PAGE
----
December 4, 2010

Whale sharks are one of the three living species of filter-feeding shark, along with the basking shark and the megamouth shark.  Despite their size – whale sharks can reach 40 feet in length – they subsist on some of the smallest organisms in the sea.  These animals must eat enough plankton – tiny shrimp, copepods, marine worms and fish eggs – to support their energy needs.  Whale sharks are commonly found at the surface of the water, swimming slowly with their mouths wide open, taking in large volumes of water and straining out the plankton it carries.

How can such large sharks survive while eating such small prey?
Just how much food must a whale shark eat?
A new study by Motta et al in the journal Zoology provides information on how – and how much – whale sharks eat.  The authors studied a large aggregation of whale sharks off the coast of the Yucatan peninsula.  Careful measurements allowed them to calculate the amount of time whale sharks spend feeding (~7.5 hours per day), the amount of water they take into their mouths (600 cubic meters per hour for a 6 meter shark), and the amount of food filtered from the water (2.8 kilograms per hour for this same shark).  Doing the math — a 6 meter whale shark (still a juvenile) eats 21 kilograms, or 46 pounds, of plankton per day!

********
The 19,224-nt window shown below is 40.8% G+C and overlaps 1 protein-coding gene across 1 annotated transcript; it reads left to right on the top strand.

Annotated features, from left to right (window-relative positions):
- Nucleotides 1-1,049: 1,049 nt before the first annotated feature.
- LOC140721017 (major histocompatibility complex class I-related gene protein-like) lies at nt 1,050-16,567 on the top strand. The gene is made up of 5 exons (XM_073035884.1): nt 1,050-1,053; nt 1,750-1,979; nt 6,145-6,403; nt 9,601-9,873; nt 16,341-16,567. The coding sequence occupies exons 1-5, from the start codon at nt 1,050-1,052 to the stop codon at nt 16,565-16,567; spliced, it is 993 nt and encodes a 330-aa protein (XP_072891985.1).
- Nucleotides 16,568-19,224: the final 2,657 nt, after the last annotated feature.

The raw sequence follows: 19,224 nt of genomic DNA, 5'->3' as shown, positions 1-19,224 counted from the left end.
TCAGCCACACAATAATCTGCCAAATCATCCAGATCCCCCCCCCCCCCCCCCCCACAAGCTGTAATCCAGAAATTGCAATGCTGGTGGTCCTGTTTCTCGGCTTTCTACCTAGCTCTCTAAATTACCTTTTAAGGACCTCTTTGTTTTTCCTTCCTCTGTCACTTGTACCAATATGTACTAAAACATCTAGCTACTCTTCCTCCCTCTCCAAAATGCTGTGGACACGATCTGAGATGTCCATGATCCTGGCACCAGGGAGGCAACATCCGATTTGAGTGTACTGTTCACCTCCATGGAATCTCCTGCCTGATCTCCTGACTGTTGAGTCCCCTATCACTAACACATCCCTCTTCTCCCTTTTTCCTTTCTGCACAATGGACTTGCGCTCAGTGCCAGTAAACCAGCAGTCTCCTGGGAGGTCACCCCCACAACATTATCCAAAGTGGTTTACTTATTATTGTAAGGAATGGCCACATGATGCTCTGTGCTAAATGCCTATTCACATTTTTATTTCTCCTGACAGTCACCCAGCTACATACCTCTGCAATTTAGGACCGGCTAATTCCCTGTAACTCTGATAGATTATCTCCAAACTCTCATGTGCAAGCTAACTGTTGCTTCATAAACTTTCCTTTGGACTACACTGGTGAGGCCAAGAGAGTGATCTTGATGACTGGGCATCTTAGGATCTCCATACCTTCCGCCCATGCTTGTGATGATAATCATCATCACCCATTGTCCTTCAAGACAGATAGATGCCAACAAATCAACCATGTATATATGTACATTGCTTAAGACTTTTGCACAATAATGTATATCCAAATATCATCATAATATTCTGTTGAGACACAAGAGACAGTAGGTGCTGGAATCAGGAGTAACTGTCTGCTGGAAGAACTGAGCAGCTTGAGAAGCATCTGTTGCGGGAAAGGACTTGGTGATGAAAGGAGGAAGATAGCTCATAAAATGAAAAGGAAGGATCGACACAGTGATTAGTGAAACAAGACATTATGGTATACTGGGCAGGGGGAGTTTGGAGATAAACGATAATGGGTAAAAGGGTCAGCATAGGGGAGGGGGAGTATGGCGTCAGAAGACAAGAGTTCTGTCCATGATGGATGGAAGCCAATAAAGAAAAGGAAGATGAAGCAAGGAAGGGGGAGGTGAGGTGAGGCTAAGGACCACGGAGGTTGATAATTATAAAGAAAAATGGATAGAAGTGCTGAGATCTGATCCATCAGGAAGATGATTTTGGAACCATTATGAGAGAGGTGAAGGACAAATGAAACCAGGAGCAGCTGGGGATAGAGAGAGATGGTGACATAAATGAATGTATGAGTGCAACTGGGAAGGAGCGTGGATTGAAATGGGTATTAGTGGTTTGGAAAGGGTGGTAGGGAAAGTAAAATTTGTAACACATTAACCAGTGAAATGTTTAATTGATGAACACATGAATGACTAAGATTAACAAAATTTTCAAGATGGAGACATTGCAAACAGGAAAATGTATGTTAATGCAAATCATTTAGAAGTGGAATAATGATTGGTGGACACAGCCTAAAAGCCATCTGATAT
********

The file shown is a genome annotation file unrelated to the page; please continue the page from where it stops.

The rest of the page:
How are whale sharks able to filter plankton so efficiently from the water?
To answer this question the researchers examined two whale sharks that died at the Georgia Aquarium in 2007.  The unfortunate loss of these animals nevertheless provides an important resource for studying whale shark anatomy.  Examining the mouths of these animals revealed 20 unique filtering pads, filled with a sort of sieving mesh.  Water entering the mouth flows through these mesh pads, with the plankton being caught in the mesh while the water is filtered back out through the gills.  These pads are quite different from the plankton-straining mechanisms of the basking and megamouth sharks; despite their obvious similarities, these species are believed to be only distantly related to whale sharks.

The article can be found at http://dx.doi.org using the identifier

doi:10.1016/j.zool.2009.12.001.